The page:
Page 27 - The Valley Table - January/February 2021
P. 27

 DRIP, DRIP, DRIP... the sweet sound of sap plopping into buckets is the first sign that late winter may soon melt into spring. Each year, Hudson Valley maple farms tap their trees to harvest sap, which will be boiled into precious maple syrup.
“In recent years the season has been unpredictable, usually the beginning of February through the end of March. Weather depending, it may be as early as mid-January and may continue into mid-April,” says Mark Soukup, farm manager at Soukup Farm in Dover Plains. The maple-and-hay farm, established by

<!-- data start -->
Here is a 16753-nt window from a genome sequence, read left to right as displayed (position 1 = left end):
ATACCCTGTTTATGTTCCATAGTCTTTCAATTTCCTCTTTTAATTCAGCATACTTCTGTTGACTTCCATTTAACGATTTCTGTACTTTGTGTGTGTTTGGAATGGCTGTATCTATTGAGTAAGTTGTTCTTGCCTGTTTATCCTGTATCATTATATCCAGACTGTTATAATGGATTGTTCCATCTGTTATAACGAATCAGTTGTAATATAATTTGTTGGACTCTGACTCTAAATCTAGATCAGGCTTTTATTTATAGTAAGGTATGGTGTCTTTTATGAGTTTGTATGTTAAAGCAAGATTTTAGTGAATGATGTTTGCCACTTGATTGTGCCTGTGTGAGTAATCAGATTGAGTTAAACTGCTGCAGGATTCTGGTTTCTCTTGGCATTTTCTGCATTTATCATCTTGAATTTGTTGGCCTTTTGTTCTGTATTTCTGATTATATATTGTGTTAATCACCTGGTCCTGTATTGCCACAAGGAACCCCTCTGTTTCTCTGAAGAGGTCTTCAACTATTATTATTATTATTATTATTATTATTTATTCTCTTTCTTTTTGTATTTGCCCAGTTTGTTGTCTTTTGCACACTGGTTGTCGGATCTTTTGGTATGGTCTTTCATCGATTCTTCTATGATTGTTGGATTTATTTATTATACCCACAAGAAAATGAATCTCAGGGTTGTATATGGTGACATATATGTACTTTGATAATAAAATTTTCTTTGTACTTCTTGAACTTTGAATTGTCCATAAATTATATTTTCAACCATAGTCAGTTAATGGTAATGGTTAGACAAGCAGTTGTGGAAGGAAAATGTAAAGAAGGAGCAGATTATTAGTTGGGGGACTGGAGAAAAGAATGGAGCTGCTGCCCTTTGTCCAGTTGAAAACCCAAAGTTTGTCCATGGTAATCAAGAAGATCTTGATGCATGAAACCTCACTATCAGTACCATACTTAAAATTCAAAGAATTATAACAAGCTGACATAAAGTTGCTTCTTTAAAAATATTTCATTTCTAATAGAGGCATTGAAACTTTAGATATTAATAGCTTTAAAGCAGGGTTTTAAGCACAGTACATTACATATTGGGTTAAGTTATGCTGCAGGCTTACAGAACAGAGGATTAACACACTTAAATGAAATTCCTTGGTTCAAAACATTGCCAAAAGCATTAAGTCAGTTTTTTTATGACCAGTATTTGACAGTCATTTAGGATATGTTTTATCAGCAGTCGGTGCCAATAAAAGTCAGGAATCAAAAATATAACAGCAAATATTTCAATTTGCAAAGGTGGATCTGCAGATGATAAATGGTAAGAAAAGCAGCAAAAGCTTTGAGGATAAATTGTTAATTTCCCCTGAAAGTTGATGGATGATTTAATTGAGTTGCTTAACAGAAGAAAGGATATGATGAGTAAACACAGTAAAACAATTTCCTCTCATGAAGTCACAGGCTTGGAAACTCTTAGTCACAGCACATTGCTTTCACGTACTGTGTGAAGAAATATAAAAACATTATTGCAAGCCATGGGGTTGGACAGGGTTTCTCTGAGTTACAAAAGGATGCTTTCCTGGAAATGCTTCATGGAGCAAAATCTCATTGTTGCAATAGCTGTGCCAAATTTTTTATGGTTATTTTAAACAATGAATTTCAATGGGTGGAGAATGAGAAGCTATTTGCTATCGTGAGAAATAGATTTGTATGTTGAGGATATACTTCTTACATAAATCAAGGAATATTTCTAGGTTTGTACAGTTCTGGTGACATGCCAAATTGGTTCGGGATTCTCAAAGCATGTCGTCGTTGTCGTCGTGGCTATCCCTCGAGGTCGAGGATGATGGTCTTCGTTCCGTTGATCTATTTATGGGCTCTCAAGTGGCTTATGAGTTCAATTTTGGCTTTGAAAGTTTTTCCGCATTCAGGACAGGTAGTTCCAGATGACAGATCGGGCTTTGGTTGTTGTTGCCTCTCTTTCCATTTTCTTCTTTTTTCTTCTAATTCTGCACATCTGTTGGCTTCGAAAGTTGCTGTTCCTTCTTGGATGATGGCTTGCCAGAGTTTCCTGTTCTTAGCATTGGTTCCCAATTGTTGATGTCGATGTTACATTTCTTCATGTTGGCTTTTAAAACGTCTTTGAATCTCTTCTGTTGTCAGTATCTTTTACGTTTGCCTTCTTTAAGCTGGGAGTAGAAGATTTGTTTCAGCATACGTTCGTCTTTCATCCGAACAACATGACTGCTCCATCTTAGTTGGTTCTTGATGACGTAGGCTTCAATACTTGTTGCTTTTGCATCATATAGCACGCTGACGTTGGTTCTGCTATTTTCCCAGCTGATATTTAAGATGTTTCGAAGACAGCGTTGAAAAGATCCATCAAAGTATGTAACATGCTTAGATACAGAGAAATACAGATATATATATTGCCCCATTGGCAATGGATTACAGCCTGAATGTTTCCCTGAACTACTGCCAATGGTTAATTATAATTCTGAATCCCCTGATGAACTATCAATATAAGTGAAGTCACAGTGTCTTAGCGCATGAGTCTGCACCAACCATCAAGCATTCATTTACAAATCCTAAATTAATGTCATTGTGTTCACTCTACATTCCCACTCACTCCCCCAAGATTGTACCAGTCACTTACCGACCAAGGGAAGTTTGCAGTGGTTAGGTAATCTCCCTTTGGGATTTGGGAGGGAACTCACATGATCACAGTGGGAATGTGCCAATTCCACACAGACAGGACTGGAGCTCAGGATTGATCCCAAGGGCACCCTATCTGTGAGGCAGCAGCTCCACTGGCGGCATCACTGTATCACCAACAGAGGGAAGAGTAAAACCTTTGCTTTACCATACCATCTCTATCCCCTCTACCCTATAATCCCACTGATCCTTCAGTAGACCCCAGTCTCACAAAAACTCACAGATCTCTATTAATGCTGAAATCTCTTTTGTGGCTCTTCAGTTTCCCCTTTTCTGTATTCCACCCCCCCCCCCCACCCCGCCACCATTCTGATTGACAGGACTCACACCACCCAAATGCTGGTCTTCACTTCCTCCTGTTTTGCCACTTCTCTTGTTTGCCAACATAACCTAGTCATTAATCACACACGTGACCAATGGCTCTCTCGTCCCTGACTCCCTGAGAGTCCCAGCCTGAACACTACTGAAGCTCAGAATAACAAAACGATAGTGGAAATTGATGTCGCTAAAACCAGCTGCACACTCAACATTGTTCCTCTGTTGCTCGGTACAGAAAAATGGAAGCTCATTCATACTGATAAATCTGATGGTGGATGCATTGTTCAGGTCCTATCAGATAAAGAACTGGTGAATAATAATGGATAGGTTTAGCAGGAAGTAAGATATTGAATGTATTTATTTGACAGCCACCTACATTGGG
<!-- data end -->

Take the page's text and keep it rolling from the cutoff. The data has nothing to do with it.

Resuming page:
Soukup’sgrandparents,Albertand Olive, began sugaring as a hobby in 1955. Today, it has more than 3,000 taps that produce roughly 75,000 to 100,000 gallons of sap — enough to produce just 1,000 to 1,500 gallons of pure, New York maple syrup.
It’s a big effort with a big payoff. “The Hudson Valley has an abundance of sugar maple trees and near ideal climate for maple production,” says Soukup. “The region produces very delicate
and smooth-tasting syrup, almost buttery.” Now, where can we get some pancakes?
by samantha garbarini
 photos by michael bloom (left), by charlotte collins (pancakes), by richard a. smith (bottles), courtesy of platte creek maple farm (cabin)
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